Elementary school butterfly project spreads wings
Oct. 4, 2023
Assistant Chief of Communications
SPRINGDALE — Students at T.G. Smith Elementary in Springdale may be the key to building back habitat for monarch butterflies in Northwest Arkansas through the school’s latest effort to produce milkweed and distribute it to flower beds and gardens throughout their school district.
Last year, students were involved in a grant funded by the Arkansas Game and Fish Commission’s Wildlife Fine Money Grant Program to plant milkweed (the host plant for monarchs) on school grounds to encourage monarchs and other butterflies to stop and feed along their annual migration. The money for this grant was all derived from fines collected from people who were convicted of wildlife and boating violations in Washington County.
Susan Jones, an art teacher who has been at the school since 1986 applied for and manages the grant and milkweed project.
“We grow the milkweed right here in the classroom,” Jones said. “We used grant money to buy hydroponics systems that the students can see and I work with them to plant seeds and transfer the plants once they’re ready. A lot of the students really enjoyed watching the plants grow from seed to plant.”
The project is truly “spreading like a weed,” with students taking some of the milkweed they grow at the school home to be planted in their own flower beds and gardens.
“We’ve also found a few types of caterpillars on our plants,” Jones said. “We placed them in special butterfly towers to watch their metamorphosis and then released them.”
A visit to the school will reveal that the butterfly project is only one of many inventive efforts by Jones and other school staff to use wildlife fine money grants to bring the outdoors to their students. In the rear of the school, visitors will see an extensive outdoor classroom with native trees and plants positioned along a walkway that would make many arboretums green with envy.
Jones has applied for and received many grants through this program, totalling nearly $29,000 from 2007-2023, all of which was instrumental in developing the school’s outdoor classroom and habitat laboratory. But she didn’t stop there. Tens of thousands of dollars have originated from many other public and private organizations, including the Arkansas Forestry Commission, Winthrop Rockefeller Foundation, Weyerhaeuser, the Ozark Society Foundation and even Walmart and Lowe’s. Add in thousands of hours of volunteer work from community members and material donations from local businesses and you begin to see the monumental support the school has seen to spread the message of conservation to its students.
“I’ve worked really hard to gather as many grants as we could and even got some funding through a Lowe’s grant to help with the outdoor classroom,” Jones said. “The students love the outdoor learning experience, and the latest project is just one more way we’re trying to keep nature on their minds.”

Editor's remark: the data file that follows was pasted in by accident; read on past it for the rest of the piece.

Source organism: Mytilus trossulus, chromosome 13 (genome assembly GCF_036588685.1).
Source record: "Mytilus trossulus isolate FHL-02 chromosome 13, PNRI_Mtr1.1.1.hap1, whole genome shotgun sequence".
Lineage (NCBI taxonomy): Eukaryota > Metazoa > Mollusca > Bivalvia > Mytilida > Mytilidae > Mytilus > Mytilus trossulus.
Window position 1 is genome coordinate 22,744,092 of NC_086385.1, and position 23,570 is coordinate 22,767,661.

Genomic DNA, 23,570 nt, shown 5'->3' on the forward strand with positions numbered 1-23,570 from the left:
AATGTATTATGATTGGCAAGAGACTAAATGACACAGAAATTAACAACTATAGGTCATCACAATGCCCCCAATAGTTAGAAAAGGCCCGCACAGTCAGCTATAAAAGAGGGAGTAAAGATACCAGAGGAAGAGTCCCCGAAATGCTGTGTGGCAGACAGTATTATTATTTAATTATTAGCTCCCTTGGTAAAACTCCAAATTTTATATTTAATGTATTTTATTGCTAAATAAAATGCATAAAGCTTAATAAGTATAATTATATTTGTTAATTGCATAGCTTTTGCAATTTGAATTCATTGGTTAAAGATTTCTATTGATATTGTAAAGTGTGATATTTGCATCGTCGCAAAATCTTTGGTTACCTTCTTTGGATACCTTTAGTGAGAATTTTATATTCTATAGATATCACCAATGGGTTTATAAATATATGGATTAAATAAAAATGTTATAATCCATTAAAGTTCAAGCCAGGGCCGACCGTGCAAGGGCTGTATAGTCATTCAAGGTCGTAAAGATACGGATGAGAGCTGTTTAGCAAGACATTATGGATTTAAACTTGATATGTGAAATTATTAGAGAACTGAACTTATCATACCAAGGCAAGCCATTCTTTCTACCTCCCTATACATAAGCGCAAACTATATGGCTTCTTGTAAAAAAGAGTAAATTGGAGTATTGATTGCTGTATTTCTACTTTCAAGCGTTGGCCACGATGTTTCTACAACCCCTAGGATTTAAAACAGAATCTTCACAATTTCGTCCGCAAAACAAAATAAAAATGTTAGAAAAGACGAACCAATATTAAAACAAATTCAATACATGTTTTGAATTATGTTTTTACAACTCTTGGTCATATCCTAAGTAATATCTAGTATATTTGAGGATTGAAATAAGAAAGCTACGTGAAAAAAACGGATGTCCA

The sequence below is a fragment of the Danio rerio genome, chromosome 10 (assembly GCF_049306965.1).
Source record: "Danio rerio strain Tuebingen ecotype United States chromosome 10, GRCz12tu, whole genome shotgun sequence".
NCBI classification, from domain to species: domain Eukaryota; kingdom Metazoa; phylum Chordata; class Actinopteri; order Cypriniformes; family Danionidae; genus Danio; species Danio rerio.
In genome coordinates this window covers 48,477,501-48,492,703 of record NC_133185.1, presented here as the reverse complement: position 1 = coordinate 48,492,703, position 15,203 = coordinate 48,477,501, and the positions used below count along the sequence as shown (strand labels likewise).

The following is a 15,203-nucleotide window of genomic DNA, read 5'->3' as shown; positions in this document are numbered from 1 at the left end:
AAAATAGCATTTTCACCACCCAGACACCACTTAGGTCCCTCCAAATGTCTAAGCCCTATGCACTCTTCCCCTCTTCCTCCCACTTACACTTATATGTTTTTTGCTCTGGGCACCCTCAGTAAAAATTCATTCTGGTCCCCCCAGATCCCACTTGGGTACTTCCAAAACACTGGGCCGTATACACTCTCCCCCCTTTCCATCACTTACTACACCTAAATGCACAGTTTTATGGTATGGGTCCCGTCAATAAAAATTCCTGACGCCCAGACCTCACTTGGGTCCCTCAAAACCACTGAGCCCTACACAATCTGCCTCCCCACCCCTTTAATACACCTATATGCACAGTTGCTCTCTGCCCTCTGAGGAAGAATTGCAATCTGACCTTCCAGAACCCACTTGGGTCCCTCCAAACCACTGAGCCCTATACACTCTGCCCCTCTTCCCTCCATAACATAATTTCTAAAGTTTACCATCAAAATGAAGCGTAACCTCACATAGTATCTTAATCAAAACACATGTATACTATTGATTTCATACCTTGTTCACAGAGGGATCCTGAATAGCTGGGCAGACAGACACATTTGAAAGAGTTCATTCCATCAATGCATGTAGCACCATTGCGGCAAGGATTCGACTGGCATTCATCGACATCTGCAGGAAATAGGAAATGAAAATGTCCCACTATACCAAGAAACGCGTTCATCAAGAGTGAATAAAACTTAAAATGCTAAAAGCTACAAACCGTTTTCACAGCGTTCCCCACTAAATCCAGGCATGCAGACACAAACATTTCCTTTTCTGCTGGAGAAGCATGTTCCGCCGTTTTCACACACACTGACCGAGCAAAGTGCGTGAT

T.G. Smith’s transformation under Jones’s care and coordination is a prime example of how educators can turn wildlife violations into positive experiences for students using grants available from the AGFC and Arkansas Economic Development Commission. It’s only one of the many ways the AGFC can help teachers bring the outdoors into the classroom for their students.
Sheila Lovelady-Connerly is the Arkansas Game and Fish Commission’s School Connections Program coordinator. In addition to programs like the Schoolyard Habitat Program like Jones has used, she’s the contact person to get started with Project WILD (Wildlife In Learning Design) and the growing Outdoor Adventures Program to offer curriculums for everything from an occasional lesson to a full-blown semester course in outdoor education.
“The grants can also be used for programs like Fishing in the Natural State (FINS), Archery in the Schools and the Youth Shooting Sports Programs,” Connerly said. “All of our programs are a great way to enrich your students’ learning experience with lessons that speak to many students who may otherwise be difficult to engage. Nature has a way of helping many students come out of their shell.”
Visit www.agfc.com/en/education/classroom to learn more about AGFC wildlife education grants and programs available for teachers. You can also contact Connerly directly at email@example.com to get started bringing the outdoors to your classroom.
Teacher with students
Susan Jones takes T.G Smith’s students on a nature walk without leaving the school campus thanks to the school’s outdoor classroom. Image courtesy of Susan Jones.
Jones helps students transplant milkweed grown in the classroom into cups to take home and increase habitat throughout Springdale. AGFC image.
Teacher showing sign on tree
Many teachers and students are benefitting from T.G. Smith’s outdoor classroom setting. Image courtesy of Springdale Public Schools.
Sign and butterfly
This painted lady butterfly was found as a caterpillar on one of the school’s plants and hatched in a protected space at the school for students to learn about metamorphosis. Image courtesy of Susan Jones.
Many elementary school students have helped plant and take care of T.G. Smith’s outdoor classroom. Image courtesy of Susan Jones.
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